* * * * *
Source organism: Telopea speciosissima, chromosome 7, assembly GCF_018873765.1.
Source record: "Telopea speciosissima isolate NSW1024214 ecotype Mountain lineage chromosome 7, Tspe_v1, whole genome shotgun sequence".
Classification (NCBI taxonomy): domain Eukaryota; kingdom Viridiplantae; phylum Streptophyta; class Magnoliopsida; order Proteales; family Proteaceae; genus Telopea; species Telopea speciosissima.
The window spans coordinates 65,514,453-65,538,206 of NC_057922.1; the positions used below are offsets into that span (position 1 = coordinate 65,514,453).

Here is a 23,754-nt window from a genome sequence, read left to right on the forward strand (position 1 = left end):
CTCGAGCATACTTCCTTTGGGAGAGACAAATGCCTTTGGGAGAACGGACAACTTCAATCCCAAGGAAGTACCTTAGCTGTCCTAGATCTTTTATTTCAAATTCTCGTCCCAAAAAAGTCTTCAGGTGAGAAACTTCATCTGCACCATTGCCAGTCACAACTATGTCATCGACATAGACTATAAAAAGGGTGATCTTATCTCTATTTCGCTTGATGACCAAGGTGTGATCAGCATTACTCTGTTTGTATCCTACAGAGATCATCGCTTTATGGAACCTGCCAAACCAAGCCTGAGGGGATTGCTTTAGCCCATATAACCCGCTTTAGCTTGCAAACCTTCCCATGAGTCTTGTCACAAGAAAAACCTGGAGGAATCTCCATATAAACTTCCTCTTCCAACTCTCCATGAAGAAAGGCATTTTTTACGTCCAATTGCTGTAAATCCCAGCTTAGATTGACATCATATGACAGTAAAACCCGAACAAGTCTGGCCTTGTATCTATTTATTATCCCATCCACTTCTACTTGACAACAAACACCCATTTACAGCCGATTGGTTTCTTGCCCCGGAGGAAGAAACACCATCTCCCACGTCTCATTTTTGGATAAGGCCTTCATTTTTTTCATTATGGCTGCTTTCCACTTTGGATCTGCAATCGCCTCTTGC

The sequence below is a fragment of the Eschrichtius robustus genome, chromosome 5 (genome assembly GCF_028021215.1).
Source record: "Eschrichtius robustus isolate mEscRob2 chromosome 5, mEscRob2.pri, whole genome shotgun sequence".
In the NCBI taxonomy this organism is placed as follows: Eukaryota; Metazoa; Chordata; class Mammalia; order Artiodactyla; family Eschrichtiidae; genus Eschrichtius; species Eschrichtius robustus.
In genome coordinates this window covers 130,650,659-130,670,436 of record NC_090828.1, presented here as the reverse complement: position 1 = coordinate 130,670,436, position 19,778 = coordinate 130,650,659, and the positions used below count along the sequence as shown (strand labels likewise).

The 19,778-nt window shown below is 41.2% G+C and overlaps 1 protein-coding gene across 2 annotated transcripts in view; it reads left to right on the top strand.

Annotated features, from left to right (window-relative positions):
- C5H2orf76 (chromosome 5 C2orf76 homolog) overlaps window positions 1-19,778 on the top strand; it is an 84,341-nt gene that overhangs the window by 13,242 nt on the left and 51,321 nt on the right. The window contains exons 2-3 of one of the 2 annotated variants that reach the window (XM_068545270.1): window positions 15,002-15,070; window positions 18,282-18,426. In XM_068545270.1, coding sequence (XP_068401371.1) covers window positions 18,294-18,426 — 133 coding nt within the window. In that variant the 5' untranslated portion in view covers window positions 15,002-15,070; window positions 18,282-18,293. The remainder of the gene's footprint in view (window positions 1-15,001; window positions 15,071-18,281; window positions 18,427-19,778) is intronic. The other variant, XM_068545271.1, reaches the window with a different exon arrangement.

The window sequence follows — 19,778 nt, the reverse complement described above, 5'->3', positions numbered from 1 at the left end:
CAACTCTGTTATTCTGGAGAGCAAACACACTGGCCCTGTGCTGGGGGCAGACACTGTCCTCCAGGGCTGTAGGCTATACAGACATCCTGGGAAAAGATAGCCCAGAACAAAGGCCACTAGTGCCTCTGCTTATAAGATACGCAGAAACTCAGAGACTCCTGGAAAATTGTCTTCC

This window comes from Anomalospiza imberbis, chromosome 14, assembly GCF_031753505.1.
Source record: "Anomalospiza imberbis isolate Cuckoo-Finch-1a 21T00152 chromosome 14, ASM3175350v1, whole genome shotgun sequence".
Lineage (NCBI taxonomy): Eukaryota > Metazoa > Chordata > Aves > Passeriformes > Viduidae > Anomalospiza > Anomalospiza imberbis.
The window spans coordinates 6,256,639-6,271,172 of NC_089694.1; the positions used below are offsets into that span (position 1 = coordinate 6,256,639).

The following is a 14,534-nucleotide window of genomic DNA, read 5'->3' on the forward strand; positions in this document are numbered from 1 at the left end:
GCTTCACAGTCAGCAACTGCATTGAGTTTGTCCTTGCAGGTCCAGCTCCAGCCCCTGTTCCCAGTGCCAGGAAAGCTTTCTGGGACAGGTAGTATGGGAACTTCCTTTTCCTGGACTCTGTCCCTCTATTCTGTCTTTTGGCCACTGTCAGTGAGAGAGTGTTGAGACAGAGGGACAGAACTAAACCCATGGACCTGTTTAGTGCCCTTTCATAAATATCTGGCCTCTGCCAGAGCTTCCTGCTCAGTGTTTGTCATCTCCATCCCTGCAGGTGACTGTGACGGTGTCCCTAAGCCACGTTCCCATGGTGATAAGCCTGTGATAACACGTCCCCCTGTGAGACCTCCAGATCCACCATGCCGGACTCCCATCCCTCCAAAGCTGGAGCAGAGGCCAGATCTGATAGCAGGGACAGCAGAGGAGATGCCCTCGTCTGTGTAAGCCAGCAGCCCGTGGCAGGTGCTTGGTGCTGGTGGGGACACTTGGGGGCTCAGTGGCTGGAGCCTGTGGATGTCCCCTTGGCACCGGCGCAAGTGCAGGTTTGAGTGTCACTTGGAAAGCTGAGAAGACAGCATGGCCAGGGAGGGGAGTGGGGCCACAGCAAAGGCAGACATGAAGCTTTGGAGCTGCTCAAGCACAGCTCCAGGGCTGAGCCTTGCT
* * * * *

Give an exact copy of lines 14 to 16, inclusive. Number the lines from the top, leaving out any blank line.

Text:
The window sequence follows — 19,778 nt, the reverse complement described above, 5'->3', positions numbered from 1 at the left end:
CAACTCTGTTATTCTGGAGAGCAAACACACTGGCCCTGTGCTGGGGGCAGACACTGTCCTCCAGGGCTGTAGGCTATACAGACATCCTGGGAAAAGATAGCCCAGAACAAAGGCCACTAGTGCCTCTGCTTATAAGATACGCAGAAACTCAGAGACTCCTGGAAAATTGTCTTCC

This window comes from Anomalospiza imberbis, chromosome 14, assembly GCF_031753505.1.